For the most part, we’re big fans of editors. We firmly believe that they are sexy people, among the most underappreciated people ironing out the English language. Beyond functioning as a seminal second set of eyes, a good editor can save a writer’s ass (often with the writer unaware), tear an inflexible hothead a new one, or encourage a dispirited voice. Hell, we wish this blog had a damn editor so we’d refrain from rampant grammatical mistakes. (And please, dear readers, if you ever want to fact check our asses — as opposed to Xeroxing them — then we invite you to weigh in.)

Unfortunately, even a pan from a dependable river has its dregs. We refer our readers to the Cinetrix, who has revealed the horrors of bright and talented people being dumbed down by the pivotal magazines of our time, let alone criticized by readers who don’t appreciate the phrase “semaphore of pulchritude” in a major magazine.

Bill Bradley, assistant managing editor at the Nashville Tennesseean, noted recently that a Tom Colleen, Vandy resume story was changed, but the changes weren’t sports-related. And then there’s the Washington Post‘s desperate stab to draw readers: keep the stories shorter and add photographs. Which solves two problems in one go: you can cut down on editorial workload and give the people who hate fancy phrases the paper they want all in one go!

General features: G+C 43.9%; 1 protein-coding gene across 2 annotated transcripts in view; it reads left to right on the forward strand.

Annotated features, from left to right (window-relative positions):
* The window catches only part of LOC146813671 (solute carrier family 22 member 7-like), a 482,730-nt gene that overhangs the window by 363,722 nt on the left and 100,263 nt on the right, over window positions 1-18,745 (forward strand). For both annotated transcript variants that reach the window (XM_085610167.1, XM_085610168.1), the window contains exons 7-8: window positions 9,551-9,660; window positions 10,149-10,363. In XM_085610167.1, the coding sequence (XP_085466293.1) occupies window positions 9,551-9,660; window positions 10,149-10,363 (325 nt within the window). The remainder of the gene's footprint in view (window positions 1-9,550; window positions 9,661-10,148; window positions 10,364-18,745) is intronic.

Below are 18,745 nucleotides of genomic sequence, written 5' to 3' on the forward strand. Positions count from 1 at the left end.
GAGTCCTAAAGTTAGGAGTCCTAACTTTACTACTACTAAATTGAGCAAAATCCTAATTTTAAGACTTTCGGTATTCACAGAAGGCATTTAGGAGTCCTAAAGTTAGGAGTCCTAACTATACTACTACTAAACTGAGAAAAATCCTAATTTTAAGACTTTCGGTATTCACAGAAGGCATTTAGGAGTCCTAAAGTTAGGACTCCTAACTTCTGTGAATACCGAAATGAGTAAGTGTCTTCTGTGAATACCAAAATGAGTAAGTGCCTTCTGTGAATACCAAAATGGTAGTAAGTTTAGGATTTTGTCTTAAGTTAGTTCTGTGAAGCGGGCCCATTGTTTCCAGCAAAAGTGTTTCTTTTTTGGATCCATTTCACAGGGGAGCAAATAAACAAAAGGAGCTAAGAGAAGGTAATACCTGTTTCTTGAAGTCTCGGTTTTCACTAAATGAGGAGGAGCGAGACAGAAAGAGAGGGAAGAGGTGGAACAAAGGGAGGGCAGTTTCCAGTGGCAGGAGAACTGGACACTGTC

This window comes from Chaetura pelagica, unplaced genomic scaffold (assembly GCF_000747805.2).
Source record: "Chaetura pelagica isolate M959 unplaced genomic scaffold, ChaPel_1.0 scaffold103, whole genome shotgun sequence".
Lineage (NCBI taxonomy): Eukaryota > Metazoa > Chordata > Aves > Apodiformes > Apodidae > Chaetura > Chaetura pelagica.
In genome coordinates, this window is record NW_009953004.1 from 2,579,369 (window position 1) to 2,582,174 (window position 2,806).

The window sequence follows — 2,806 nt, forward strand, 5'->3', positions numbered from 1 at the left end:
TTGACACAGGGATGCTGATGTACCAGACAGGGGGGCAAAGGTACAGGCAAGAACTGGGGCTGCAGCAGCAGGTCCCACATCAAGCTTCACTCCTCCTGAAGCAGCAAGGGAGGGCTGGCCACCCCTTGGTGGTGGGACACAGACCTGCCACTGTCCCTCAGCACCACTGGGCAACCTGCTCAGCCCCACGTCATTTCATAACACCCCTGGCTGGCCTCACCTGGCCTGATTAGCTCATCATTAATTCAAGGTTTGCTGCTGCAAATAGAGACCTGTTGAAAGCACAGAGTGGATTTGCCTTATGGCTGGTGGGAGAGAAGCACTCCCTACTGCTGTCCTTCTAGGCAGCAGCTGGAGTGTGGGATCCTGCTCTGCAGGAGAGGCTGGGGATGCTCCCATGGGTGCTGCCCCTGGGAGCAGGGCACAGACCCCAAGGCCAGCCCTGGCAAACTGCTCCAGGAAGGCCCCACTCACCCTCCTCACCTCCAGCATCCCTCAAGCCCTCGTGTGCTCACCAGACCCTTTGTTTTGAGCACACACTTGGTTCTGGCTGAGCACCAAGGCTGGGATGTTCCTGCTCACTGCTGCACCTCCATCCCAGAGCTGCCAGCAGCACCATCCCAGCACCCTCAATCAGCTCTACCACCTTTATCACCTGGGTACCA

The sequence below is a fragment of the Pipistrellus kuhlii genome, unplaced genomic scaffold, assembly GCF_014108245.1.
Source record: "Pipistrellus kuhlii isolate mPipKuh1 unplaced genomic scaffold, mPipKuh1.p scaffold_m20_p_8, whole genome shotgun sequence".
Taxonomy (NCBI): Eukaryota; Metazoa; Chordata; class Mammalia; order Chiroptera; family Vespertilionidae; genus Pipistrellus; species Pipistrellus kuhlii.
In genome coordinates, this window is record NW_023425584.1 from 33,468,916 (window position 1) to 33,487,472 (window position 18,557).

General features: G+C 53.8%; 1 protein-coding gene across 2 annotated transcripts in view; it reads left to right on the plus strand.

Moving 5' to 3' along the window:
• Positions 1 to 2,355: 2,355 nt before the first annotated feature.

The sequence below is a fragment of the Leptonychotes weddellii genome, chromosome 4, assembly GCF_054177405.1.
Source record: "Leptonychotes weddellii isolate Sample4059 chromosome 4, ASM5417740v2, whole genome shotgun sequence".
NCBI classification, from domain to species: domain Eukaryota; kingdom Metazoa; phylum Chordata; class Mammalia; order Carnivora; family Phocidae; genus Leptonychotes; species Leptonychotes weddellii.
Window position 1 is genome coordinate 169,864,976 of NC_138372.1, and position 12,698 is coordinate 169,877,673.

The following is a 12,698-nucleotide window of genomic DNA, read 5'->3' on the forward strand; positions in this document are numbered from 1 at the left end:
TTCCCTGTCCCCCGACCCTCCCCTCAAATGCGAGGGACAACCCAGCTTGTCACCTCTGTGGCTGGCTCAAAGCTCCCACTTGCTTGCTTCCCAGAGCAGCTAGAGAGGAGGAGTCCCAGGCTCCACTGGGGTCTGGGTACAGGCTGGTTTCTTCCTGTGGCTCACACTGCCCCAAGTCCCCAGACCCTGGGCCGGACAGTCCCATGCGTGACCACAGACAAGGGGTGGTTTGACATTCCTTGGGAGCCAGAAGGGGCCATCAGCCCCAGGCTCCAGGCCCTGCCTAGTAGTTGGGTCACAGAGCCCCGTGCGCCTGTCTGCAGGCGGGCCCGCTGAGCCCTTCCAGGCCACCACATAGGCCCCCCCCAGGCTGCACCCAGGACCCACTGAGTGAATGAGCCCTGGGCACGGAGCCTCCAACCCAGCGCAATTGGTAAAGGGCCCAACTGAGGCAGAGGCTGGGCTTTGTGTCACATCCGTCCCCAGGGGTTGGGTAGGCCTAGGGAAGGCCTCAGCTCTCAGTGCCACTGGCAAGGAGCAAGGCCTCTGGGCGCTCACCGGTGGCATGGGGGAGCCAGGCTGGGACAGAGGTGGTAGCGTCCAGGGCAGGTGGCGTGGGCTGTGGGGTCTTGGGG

For our own part, we still plan to throw around the ten-cent word every now and then. And, yes, Mr. Birnbaum, that includes “jejune.”

But we still can’t help but wonder if there’s a happier medium between a well-edited paper and an independent site that shoots from the hip.

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  1. It occurs to me that I may have eyeballed Ol’ Red Diaz’s copy during my blink and you miss it stint copyediting at the Phoenix and Stuff waaaay back when. This was so long ago that Lorelei Sharkley was still the miserable managing editrix of Stuff.

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